this reason the Conda build
environment_win.yml contains everything needed,
Build from Git on Windows with WSL¶
In windows search “turn windows features on or off”.
Tick Windows subsystem for Linux.
Press OK and restart computer.
Go to Microsoft store and download Ubuntu 20.04, and launch it.
Run the following commands.
wget https://github.com/conda-forge/miniforge/releases/latest/download/Miniforge3-Linux-x86_64.sh -O miniconda.sh bash miniconda.sh -b -p $HOME/conda_root export PATH="$HOME/conda_root/bin:$PATH"
Now do the following to configure the path
sudo nano .bashrc
Then go to the bottom of the file and paste the following
Then press ctrl + O (save), Enter (confirm), ctrl + X (exit)
After that restart Ubuntu
Run the following
conda create -n lf -c conda-forge llvmdev=11.0.1 bison=3.4 re2c python cmake make toml conda init bash
Restart Ubuntu again
conda activate lf sudo apt update sudo apt-get install build-essential sudo apt-get install zlib1g-dev sudo apt install clang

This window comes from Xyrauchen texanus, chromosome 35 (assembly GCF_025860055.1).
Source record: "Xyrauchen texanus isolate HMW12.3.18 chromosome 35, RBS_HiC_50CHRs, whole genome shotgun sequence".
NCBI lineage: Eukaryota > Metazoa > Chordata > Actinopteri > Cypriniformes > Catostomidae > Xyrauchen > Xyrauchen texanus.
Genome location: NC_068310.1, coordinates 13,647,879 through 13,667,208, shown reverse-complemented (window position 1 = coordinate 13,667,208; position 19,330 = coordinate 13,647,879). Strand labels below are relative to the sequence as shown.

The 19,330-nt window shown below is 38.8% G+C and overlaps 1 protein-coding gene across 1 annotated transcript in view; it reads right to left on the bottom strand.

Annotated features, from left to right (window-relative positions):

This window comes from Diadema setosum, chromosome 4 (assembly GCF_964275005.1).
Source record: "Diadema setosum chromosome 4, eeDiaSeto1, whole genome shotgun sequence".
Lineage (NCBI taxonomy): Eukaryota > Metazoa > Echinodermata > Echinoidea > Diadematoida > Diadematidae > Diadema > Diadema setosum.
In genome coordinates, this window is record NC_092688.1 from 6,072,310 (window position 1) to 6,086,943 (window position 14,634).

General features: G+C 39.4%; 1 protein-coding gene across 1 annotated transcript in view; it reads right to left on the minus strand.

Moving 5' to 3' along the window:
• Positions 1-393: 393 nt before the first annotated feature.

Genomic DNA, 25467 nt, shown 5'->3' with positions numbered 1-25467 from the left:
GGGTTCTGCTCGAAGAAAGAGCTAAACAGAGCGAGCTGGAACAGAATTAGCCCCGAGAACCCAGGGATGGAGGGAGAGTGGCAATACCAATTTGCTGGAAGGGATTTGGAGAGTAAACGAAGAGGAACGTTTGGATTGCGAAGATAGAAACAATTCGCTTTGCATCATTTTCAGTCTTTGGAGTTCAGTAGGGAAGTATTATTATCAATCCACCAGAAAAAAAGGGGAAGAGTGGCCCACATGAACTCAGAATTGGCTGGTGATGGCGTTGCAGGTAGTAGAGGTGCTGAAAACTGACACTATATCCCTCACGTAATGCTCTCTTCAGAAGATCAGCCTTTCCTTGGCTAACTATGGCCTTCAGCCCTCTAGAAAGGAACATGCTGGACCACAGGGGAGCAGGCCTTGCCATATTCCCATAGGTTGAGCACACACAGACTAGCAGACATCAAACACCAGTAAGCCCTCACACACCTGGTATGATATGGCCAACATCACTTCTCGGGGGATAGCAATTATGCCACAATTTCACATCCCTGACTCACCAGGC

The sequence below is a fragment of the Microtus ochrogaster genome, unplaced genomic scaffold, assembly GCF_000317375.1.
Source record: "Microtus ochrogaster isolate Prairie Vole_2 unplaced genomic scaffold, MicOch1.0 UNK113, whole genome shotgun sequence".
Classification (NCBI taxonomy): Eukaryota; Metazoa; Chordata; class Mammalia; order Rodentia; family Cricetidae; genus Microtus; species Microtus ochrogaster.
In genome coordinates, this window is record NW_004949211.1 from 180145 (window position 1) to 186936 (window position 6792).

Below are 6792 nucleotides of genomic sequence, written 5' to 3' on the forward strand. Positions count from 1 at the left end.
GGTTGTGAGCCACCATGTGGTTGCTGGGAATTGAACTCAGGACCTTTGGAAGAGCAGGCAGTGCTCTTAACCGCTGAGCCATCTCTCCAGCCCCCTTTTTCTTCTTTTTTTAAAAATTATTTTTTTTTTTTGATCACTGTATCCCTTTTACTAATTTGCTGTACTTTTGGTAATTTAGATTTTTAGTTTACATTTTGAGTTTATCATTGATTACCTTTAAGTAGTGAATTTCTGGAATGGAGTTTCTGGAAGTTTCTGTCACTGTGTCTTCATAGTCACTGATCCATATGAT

You can change the directory to a Windows location using
cd /mnt/[drive letter]/[windows location].
Now clone the LFortran git repository
git clone https://github.com/lfortran/lfortran.git cd lfortran
Run the following commands
conda activate lf ./build0.sh cmake -DCMAKE_BUILD_TYPE=Debug -DWITH_LLVM=yes -DCMAKE_INSTALL_PREFIX=`pwd`/inst .\ make -j8
If everything compiles, you can use LFortran as follows
./src/bin/lfortran ./examples/expr2.f90 ./a.out
Run an interactive prompt
Enabling the Jupyter Kernel¶
To install the Jupyter kernel, install the following Conda packages also:
conda install xeus=3.0.5 xeus-zmq=1.0.2 xtl nlohmann_json cppzmq
and enable the kernel by
-DWITH_XEUS=yes and install into
cmake \ -DCMAKE_BUILD_TYPE=Debug \ -DWITH_LLVM=yes \ -DWITH_XEUS=yes \ -DCMAKE_PREFIX_PATH="$CONDA_PREFIX" \ -DCMAKE_INSTALL_PREFIX="$CONDA_PREFIX" \ . cmake --build . -j4 --target install